So implied volatility in this case helped us to filter out the final part of the analysis so we can put the trade on.

Final Word

So, the bottom line is that IV is just a piece of data that anyone can take and apply as they see fit to an array of strategies. 

What strategies you deem to be best is obviously subjective. 

For us at The LongVol Report we apply it at the end of our analysis when we are trading value stocks, big-shorts and swing-trades. When we use the Momentum Monitor we don’t really need to consider IV as much because the names within there usually stay within a range unless earnings season arrives. 

For you directional traders simply looking at the IV on any idea you have takes less than 1 minute to do and it can be the difference between efficient capital allocation and simply just gambling on an idea. 

Thanks for reading.


IV Rank vs IV Percentile FAQs

IV rank and IV percentile are not the same. Both IV rank and IV percentile examine current levels of implied volatility, but they do so using different metrics. IV rank compares present IV to both high and low volatility levels over the past 252 days; IV percentile tells us the percentage of days over the last year when IV was lower than its present level.

IV rank tells us whether the current implied volatility is high or low in relation to the historic one year volatility of an underlying. 

When the IV percentile for an underlying is high, that implies option premiums will also be elevated. This may be a good time to sell premium using options strategies such as strangles, straddles, vertical spreads (credit spreads) and iron condors. However, if you believe the stock price will experience even higher volatility in the short-term, debit spreads may be more appropriate.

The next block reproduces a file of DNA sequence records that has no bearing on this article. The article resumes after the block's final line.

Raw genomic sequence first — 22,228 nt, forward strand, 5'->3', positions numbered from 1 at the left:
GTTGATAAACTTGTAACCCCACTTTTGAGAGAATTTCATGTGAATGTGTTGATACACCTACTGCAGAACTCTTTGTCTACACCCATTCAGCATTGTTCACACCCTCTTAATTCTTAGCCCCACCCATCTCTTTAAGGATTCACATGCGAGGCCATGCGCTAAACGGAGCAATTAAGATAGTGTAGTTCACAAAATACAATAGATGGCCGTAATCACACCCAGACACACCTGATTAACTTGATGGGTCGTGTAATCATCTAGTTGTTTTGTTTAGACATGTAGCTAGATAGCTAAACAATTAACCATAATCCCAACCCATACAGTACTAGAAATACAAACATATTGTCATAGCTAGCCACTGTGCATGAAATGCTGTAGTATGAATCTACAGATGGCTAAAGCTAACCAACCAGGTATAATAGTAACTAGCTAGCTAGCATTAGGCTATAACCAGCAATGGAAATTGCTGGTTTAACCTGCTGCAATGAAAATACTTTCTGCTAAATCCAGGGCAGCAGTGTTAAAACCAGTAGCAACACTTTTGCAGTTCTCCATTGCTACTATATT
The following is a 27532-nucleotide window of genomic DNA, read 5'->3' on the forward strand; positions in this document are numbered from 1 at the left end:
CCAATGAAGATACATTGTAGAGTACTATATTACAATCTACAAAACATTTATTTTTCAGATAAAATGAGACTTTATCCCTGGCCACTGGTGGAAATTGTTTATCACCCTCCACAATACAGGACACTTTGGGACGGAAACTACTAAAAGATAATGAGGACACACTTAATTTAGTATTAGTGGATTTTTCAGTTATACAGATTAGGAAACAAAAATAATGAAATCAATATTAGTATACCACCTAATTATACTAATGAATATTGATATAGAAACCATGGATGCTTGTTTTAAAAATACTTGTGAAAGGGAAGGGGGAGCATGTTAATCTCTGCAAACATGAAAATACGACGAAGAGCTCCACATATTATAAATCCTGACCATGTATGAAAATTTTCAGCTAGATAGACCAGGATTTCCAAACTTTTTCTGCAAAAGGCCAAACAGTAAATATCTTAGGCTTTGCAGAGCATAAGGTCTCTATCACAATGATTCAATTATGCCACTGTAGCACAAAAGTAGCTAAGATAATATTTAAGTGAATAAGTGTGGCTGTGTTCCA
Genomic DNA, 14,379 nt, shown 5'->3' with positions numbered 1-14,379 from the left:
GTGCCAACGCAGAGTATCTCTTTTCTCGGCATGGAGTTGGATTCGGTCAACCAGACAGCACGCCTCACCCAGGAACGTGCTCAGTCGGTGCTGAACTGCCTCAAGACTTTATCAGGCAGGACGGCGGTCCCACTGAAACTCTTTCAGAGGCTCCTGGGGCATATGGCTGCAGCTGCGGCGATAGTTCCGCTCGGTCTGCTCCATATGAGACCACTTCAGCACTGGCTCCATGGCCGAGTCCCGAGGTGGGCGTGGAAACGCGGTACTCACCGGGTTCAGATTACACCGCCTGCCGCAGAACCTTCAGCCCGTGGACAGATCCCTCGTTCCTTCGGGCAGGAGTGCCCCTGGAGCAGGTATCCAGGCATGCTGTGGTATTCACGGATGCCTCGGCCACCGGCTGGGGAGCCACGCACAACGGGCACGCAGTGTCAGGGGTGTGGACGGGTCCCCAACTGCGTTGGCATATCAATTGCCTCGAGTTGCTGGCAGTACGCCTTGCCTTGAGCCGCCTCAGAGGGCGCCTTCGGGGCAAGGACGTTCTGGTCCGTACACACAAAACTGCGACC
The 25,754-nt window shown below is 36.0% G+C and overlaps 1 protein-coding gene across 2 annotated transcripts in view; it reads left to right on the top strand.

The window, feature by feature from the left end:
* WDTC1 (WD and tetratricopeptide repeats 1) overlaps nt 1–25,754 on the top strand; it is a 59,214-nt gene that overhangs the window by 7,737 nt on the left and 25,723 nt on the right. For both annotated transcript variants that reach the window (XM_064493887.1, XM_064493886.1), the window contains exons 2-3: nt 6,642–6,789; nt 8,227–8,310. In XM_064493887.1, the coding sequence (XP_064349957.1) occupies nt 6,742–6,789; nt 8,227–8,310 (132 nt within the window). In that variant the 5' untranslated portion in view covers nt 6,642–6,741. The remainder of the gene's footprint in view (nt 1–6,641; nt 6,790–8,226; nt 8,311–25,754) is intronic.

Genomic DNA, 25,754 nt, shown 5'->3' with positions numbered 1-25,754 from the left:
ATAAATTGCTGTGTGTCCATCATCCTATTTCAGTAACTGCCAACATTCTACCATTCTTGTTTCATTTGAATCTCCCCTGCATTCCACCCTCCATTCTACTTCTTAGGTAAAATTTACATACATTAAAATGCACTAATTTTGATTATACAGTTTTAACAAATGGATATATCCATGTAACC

Additionally, with low IV percentile, traders tend to favor net long positions in options. 


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About the Author

Daniel Bustamante is the founder, managing partner, and CIO of Bustamante Capital L.L.C., a multi-strategy hedge fund management firm based in San Juan, Puerto Rico. He has over 10 years of experience in the financial industry, specializing in equities, futures, and event-driven trading strategies.

He is also the founder of TheLongVol.com, a blog and newsletter that shares his insights on his investing process, travel, and other private investments. He has been featured in Bloomberg, Arizona Business Journal, Business Insider, Yahoo! Finance, Forbes, Seeking Alpha, and other publications over his career on Wall Street.